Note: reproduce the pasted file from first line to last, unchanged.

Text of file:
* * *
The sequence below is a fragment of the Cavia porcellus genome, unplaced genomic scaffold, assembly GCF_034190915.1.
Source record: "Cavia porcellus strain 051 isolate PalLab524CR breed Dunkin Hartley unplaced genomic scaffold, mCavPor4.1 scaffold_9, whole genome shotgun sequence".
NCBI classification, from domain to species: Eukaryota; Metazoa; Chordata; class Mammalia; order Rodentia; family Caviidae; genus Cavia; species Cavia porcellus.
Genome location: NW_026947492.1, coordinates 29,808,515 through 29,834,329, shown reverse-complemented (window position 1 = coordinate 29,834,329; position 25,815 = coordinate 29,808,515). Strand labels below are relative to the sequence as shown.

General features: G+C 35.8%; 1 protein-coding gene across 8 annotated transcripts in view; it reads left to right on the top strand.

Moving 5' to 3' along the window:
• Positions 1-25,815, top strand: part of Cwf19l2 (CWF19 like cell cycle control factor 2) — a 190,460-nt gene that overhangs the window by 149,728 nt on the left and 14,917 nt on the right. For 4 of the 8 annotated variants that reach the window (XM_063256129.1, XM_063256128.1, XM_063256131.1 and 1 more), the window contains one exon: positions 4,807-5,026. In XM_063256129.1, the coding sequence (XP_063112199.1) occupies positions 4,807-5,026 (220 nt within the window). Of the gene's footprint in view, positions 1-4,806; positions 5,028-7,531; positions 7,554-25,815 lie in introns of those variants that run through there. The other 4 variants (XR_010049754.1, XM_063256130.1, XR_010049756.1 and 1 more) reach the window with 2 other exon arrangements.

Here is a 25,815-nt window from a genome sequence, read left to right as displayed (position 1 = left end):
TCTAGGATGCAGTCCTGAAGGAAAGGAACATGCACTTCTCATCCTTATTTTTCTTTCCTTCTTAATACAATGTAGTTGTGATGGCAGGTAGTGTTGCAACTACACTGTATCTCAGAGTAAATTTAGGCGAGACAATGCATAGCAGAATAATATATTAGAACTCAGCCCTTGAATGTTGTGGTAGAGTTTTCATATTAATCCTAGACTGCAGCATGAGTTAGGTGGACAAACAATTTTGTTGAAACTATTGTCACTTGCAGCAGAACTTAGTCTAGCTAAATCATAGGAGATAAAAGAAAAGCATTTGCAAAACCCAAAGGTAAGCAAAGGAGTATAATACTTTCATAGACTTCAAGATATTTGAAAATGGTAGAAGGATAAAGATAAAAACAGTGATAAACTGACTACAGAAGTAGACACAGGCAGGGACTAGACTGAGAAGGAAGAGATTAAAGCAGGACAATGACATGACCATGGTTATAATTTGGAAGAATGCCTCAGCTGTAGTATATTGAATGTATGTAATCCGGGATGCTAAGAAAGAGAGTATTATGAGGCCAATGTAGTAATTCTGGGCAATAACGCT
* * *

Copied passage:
The sequence below is a fragment of the Cavia porcellus genome, unplaced genomic scaffold, assembly GCF_034190915.1.
Source record: "Cavia porcellus strain 051 isolate PalLab524CR breed Dunkin Hartley unplaced genomic scaffold, mCavPor4.1 scaffold_9, whole genome shotgun sequence".
NCBI classification, from domain to species: Eukaryota; Metazoa; Chordata; class Mammalia; order Rodentia; family Caviidae; genus Cavia; species Cavia porcellus.
Genome location: NW_026947492.1, coordinates 29,808,515 through 29,834,329, shown reverse-complemented (window position 1 = coordinate 29,834,329; position 25,815 = coordinate 29,808,515). Strand labels below are relative to the sequence as shown.

General features: G+C 35.8%; 1 protein-coding gene across 8 annotated transcripts in view; it reads left to right on the top strand.

Moving 5' to 3' along the window:
• Positions 1-25,815, top strand: part of Cwf19l2 (CWF19 like cell cycle control factor 2) — a 190,460-nt gene that overhangs the window by 149,728 nt on the left and 14,917 nt on the right. For 4 of the 8 annotated variants that reach the window (XM_063256129.1, XM_063256128.1, XM_063256131.1 and 1 more), the window contains one exon: positions 4,807-5,026. In XM_063256129.1, the coding sequence (XP_063112199.1) occupies positions 4,807-5,026 (220 nt within the window). Of the gene's footprint in view, positions 1-4,806; positions 5,028-7,531; positions 7,554-25,815 lie in introns of those variants that run through there. The other 4 variants (XR_010049754.1, XM_063256130.1, XR_010049756.1 and 1 more) reach the window with 2 other exon arrangements.

Here is a 25,815-nt window from a genome sequence, read left to right as displayed (position 1 = left end):
TCTAGGATGCAGTCCTGAAGGAAAGGAACATGCACTTCTCATCCTTATTTTTCTTTCCTTCTTAATACAATGTAGTTGTGATGGCAGGTAGTGTTGCAACTACACTGTATCTCAGAGTAAATTTAGGCGAGACAATGCATAGCAGAATAATATATTAGAACTCAGCCCTTGAATGTTGTGGTAGAGTTTTCATATTAATCCTAGACTGCAGCATGAGTTAGGTGGACAAACAATTTTGTTGAAACTATTGTCACTTGCAGCAGAACTTAGTCTAGCTAAATCATAGGAGATAAAAGAAAAGCATTTGCAAAACCCAAAGGTAAGCAAAGGAGTATAATACTTTCATAGACTTCAAGATATTTGAAAATGGTAGAAGGATAAAGATAAAAACAGTGATAAACTGACTACAGAAGTAGACACAGGCAGGGACTAGACTGAGAAGGAAGAGATTAAAGCAGGACAATGACATGACCATGGTTATAATTTGGAAGAATGCCTCAGCTGTAGTATATTGAATGTATGTAATCCGGGATGCTAAGAAAGAGAGTATTATGAGGCCAATGTAGTAATTCTGGGCAATAACGCT